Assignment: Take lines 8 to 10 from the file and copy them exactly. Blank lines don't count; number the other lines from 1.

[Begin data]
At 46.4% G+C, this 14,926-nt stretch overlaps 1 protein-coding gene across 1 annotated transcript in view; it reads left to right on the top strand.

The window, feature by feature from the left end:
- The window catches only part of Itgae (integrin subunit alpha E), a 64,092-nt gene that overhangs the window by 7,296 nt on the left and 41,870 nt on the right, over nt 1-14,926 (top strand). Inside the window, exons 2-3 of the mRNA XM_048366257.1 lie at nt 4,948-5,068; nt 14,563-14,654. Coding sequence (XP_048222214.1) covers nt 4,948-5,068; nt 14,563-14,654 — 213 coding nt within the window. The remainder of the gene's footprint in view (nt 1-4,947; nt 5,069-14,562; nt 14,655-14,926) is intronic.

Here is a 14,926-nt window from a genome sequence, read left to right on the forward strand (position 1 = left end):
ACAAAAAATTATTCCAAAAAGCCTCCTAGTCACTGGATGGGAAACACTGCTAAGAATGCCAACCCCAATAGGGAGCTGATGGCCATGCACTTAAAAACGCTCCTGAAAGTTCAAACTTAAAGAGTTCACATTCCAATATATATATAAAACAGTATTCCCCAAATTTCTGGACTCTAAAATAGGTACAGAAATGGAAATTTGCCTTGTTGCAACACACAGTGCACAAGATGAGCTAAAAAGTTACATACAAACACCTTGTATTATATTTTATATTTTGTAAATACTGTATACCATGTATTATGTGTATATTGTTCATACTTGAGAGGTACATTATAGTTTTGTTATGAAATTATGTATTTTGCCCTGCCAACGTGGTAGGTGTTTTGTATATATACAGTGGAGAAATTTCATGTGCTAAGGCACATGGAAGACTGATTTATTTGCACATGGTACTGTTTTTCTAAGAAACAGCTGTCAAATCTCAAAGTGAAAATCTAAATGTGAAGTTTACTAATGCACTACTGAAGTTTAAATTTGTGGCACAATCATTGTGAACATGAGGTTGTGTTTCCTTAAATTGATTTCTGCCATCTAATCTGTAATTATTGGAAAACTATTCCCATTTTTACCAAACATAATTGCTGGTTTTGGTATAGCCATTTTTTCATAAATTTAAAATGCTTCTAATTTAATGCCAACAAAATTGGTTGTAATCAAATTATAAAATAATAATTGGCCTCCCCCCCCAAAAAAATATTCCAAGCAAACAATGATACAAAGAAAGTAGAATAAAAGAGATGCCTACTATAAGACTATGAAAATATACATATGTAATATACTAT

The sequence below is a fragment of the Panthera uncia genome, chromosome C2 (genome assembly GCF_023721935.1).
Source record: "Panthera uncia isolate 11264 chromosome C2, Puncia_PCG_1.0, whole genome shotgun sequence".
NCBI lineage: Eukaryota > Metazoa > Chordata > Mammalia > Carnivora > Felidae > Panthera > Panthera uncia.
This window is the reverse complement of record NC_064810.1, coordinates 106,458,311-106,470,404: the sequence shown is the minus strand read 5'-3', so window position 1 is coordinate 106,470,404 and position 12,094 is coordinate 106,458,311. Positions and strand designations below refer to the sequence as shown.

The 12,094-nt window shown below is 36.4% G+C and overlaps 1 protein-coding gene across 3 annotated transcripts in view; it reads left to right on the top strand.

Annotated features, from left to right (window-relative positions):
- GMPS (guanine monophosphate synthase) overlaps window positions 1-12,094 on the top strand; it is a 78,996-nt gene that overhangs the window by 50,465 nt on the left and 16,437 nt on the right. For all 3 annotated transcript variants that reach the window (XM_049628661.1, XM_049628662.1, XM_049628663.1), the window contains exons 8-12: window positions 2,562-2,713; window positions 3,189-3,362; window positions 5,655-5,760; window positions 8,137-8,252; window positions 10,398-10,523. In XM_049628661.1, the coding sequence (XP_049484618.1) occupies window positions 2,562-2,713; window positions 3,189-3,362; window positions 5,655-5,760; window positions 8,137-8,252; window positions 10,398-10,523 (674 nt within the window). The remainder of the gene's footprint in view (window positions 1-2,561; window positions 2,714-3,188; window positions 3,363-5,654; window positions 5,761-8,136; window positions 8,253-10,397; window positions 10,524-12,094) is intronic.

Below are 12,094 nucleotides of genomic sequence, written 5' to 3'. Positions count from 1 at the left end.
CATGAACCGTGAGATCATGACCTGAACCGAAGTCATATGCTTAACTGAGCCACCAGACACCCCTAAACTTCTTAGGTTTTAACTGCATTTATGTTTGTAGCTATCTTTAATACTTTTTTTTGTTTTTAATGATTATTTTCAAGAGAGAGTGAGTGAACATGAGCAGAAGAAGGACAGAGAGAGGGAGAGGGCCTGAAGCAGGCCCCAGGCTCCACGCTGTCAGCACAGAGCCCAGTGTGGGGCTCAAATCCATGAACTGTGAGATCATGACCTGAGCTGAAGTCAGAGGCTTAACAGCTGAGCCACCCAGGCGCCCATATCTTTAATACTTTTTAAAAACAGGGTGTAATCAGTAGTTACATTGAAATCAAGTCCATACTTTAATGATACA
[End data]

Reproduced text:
NCBI lineage: Eukaryota > Metazoa > Chordata > Mammalia > Carnivora > Felidae > Panthera > Panthera uncia.
This window is the reverse complement of record NC_064810.1, coordinates 106,458,311-106,470,404: the sequence shown is the minus strand read 5'-3', so window position 1 is coordinate 106,470,404 and position 12,094 is coordinate 106,458,311. Positions and strand designations below refer to the sequence as shown.

The 12,094-nt window shown below is 36.4% G+C and overlaps 1 protein-coding gene across 3 annotated transcripts in view; it reads left to right on the top strand.